Pelican: A Delicate Sense of Balance

By: Dennis Cook

Slip in Pelican's new concert DVD, After The Ceiling Cracked (Hydra Head) and you'll find four youngish, unassuming guys in tees, plaid button-downs and jeans. A foreboding buzz starts, amps and instruments gurgling to life, and with a synchronized stomp they embark on a "March To The Sea." There's something geologically deep about their sound, which could be the soundtrack to The Big Bang or the scarring of prehistoric land by angry lava. Then, unexpectedly about four minutes in, their faces scrunched in concentration, the whole enterprise dives into a delicate, downright pretty passage that compliments and contrasts with the thunderous notes that precede it. Before long they return to their finely crafted Sturm und Drang, a strange descendent of the dual axe artistry in Thin Lizzy and the wordless storytelling of jazzbos like Jean Luc Ponty, Jaco Pastorius and contemporary rock kindred spirits Explosions In The Sky.

Neither wholly rock nor jazz, Pelican straddles the seeming chasm between these genres with strong legs and an even stronger sense of conviction. Instrumental music is at a natural disadvantage in conjuring specifics but Pelican's music thrives in personal interpretations. While titles like "Last Day of Winter" or "Aurora Borealis" are evocative they're also hugely ambiguous, leaving great space for both the musicians and listeners for find their footing in the shifting terrain they generate. So intricate are their albums that it's somewhat surprising that Pelican is able to pull off these thick tales live. Their stage presence is a nice mix of seriousness and happiness over pulling off these compositions in real time. While they might have brought in elaborate animations and other bells and whistles for Ceiling Cracked it's far more interesting from a music lover's perspective to see a pretty straightforward performance, luxuriating in their bow stroked electric guitar textures and voluminous low end, a majestic noise that's been generated by very human hands.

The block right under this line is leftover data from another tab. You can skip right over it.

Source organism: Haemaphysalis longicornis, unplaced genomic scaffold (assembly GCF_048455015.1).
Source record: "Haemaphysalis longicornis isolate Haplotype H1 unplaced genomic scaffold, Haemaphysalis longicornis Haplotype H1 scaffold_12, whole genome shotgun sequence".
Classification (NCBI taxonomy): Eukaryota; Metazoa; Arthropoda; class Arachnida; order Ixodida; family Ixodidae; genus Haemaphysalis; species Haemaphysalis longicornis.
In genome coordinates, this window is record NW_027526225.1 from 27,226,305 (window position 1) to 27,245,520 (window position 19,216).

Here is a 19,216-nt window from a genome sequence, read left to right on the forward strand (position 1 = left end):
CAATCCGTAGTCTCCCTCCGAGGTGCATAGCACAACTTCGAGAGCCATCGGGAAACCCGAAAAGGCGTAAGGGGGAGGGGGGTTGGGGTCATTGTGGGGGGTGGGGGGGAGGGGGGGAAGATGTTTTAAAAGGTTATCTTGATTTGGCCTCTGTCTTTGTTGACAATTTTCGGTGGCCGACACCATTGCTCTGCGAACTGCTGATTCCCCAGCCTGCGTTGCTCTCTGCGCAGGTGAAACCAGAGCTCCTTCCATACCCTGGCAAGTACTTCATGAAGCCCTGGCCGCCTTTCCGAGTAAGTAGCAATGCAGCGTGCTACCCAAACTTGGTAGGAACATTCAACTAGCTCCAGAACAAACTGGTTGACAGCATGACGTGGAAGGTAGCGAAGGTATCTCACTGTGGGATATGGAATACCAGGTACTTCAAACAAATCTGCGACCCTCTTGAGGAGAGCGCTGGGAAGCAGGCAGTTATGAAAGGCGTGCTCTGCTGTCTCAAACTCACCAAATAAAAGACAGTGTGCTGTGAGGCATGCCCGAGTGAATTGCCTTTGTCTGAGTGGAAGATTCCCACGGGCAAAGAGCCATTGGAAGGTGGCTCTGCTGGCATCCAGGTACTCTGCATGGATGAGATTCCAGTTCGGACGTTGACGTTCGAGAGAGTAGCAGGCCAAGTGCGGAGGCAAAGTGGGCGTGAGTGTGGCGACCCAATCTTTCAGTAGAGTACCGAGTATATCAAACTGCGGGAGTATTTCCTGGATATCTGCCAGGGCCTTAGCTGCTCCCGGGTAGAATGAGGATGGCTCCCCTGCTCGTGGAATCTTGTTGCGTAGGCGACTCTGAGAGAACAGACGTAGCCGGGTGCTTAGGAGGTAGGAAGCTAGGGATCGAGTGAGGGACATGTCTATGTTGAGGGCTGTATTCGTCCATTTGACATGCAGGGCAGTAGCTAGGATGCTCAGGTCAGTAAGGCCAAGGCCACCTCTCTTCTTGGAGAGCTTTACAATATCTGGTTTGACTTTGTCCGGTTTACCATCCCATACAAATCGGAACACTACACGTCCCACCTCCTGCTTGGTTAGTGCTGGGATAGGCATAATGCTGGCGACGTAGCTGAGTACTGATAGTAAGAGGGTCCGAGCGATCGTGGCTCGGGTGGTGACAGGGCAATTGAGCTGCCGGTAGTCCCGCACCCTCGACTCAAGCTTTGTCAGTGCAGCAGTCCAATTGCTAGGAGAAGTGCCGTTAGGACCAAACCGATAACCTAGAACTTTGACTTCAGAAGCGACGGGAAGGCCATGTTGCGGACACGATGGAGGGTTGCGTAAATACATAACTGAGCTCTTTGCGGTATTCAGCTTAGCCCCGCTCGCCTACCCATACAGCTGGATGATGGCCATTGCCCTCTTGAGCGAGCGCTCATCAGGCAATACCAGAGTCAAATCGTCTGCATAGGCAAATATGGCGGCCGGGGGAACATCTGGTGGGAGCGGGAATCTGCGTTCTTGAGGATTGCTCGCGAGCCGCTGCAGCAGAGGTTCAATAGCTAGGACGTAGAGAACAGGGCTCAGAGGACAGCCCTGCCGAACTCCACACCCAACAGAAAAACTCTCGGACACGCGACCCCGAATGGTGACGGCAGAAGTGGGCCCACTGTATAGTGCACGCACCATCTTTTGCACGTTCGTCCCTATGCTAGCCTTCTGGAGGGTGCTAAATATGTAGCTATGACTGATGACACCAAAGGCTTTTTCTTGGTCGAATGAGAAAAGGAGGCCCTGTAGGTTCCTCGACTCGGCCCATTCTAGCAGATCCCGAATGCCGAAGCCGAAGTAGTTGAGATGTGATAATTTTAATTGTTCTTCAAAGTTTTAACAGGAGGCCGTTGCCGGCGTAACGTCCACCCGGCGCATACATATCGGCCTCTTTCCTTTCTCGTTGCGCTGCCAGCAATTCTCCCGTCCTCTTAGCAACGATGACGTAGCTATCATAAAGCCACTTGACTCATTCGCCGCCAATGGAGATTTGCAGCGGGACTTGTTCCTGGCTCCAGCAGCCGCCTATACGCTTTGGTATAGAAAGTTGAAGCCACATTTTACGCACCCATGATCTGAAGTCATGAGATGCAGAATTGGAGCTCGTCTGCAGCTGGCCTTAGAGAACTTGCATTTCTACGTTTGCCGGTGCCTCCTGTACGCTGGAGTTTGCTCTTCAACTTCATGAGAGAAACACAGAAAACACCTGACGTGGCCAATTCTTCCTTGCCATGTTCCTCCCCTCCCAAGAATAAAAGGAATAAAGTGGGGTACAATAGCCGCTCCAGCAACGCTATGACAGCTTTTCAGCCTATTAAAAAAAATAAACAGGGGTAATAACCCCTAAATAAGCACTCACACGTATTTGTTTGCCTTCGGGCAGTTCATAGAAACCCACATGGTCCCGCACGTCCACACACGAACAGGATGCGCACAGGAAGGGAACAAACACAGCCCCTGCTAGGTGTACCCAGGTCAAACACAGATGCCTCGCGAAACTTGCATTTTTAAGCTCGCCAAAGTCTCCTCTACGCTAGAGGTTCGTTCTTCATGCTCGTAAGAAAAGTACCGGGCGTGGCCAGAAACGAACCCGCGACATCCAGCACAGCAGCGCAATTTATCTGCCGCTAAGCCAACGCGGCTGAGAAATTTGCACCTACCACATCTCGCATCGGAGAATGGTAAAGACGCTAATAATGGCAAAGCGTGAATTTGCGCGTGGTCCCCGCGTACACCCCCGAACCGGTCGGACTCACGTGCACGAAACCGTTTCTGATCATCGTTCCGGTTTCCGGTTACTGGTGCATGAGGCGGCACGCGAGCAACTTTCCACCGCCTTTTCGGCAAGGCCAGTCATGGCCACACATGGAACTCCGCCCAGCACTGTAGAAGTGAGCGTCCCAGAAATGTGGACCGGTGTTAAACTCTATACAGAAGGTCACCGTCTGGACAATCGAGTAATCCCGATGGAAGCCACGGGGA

Pelican by Pedro Roque
"We usually write the songs and then name them afterwards. It's not an afterthought but the music we need to go naturally with. The music always comes together first and then the rest comes later from the mood of the actual song. It makes more sense to pull a title out from the mood we've created organically," says drummer Bryan Herweg, one-fourth of the band with guitarists Trevor de Brauw and Laurent Lebec and Herweg's brother Larry on bass.

Pelican immediately made a splash amongst both metal fans and Tortoise enthusiasts with their 2003 debut, Australasia. In a world of endless derivatives it was clearly something new and has gone on to become a touchstone for a growing subset of instrumental rock bands. The Fire In Our Throats Will Beckon The Thaw followed in 2005, and last year's stunning City of Echoes found their sound growing even more dense and collaborative.

"All of the song titles on City of Echoes were supposed to be based off of our touring experience, which really got started over the year long tour for Fire In Our Throats. It was a fresh start for us to stop working [day jobs] and go out on the road full time. 'Dead Between The Walls' was taken from a story about a meth head junkie they actually found in one of the clubs between the walls in the basement. He fell back there and it was weeks before they found him. It's kinda creepy," says Herweg. "The underlying idea on the record was how you go to these different cities and having them echo the same things. You see so much but at the same time you see the same things."

Being hard to pin down, elastic and lyric-less, has made Pelican a challenge for writers to capture in words. The description "instru-metal" has been coined around Pelican, who are none too fond of it. Their All Music bio begins, "The secretive instrumental art metal outfit..." though they are pretty warm guys.